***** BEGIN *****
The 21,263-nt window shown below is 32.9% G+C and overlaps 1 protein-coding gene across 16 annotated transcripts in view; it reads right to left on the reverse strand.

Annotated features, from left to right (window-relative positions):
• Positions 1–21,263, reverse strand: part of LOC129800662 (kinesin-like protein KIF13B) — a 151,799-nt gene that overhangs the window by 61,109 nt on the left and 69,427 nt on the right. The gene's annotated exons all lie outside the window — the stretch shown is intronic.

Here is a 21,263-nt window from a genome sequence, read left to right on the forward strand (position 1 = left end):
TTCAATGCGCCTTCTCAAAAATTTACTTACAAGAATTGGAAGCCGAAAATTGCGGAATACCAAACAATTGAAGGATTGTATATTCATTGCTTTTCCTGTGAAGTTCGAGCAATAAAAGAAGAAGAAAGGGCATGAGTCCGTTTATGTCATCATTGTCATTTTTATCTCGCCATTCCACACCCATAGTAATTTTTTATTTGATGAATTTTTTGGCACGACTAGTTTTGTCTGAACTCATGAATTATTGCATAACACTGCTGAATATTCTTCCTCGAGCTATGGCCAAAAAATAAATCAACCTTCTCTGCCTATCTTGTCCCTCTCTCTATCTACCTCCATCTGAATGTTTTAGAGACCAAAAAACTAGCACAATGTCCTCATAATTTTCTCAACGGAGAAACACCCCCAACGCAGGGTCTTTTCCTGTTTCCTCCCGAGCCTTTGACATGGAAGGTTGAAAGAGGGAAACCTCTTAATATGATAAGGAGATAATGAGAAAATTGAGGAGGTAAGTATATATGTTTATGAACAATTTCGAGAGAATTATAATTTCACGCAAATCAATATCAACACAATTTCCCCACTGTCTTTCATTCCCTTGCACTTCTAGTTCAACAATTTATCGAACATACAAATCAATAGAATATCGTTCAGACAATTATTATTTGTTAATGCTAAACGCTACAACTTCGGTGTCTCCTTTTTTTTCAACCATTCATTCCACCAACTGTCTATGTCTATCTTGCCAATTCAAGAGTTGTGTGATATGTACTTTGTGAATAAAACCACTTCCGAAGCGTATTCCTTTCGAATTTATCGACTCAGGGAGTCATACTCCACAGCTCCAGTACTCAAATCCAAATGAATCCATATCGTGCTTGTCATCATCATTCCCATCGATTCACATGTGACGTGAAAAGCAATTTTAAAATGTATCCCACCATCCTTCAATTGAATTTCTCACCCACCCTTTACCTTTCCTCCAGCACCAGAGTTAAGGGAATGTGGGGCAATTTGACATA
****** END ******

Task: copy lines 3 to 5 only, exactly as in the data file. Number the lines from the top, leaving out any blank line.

• Positions 1–21,263, reverse strand: part of LOC129800662 (kinesin-like protein KIF13B) — a 151,799-nt gene that overhangs the window by 61,109 nt on the left and 69,427 nt on the right. The gene's annotated exons all lie outside the window — the stretch shown is intronic.

Here is a 21,263-nt window from a genome sequence, read left to right on the forward strand (position 1 = left end):
TTCAATGCGCCTTCTCAAAAATTTACTTACAAGAATTGGAAGCCGAAAATTGCGGAATACCAAACAATTGAAGGATTGTATATTCATTGCTTTTCCTGTGAAGTTCGAGCAATAAAAGAAGAAGAAAGGGCATGAGTCCGTTTATGTCATCATTGTCATTTTTATCTCGCCATTCCACACCCATAGTAATTTTTTATTTGATGAATTTTTTGGCACGACTAGTTTTGTCTGAACTCATGAATTATTGCATAACACTGCTGAATATTCTTCCTCGAGCTATGGCCAAAAAATAAATCAACCTTCTCTGCCTATCTTGTCCCTCTCTCTATCTACCTCCATCTGAATGTTTTAGAGACCAAAAAACTAGCACAATGTCCTCATAATTTTCTCAACGGAGAAACACCCCCAACGCAGGGTCTTTTCCTGTTTCCTCCCGAGCCTTTGACATGGAAGGTTGAAAGAGGGAAACCTCTTAATATGATAAGGAGATAATGAGAAAATTGAGGAGGTAAGTATATATGTTTATGAACAATTTCGAGAGAATTATAATTTCACGCAAATCAATATCAACACAATTTCCCCACTGTCTTTCATTCCCTTGCACTTCTAGTTCAACAATTTATCGAACATACAAATCAATAGAATATCGTTCAGACAATTATTATTTGTTAATGCTAAACGCTACAACTTCGGTGTCTCCTTTTTTTTCAACCATTCATTCCACCAACTGTCTATGTCTATCTTGCCAATTCAAGAGTTGTGTGATATGTACTTTGTGAATAAAACCACTTCCGAAGCGTATTCCTTTCGAATTTATCGACTCAGGGAGTCATACTCCACAGCTCCAGTACTCAAATCCAAATGAATCCATATCGTGCTTGTCATCATCATTCCCATCGATTCACATGTGACGTGAAAAGCAATTTTAAAATGTATCCCACCATCCTTCAATTGAATTTCTCACCCACCCTTTACCTTTCCTCCAGCACCAGAGTTAAGGGAATGTGGGGCAATTTGACATA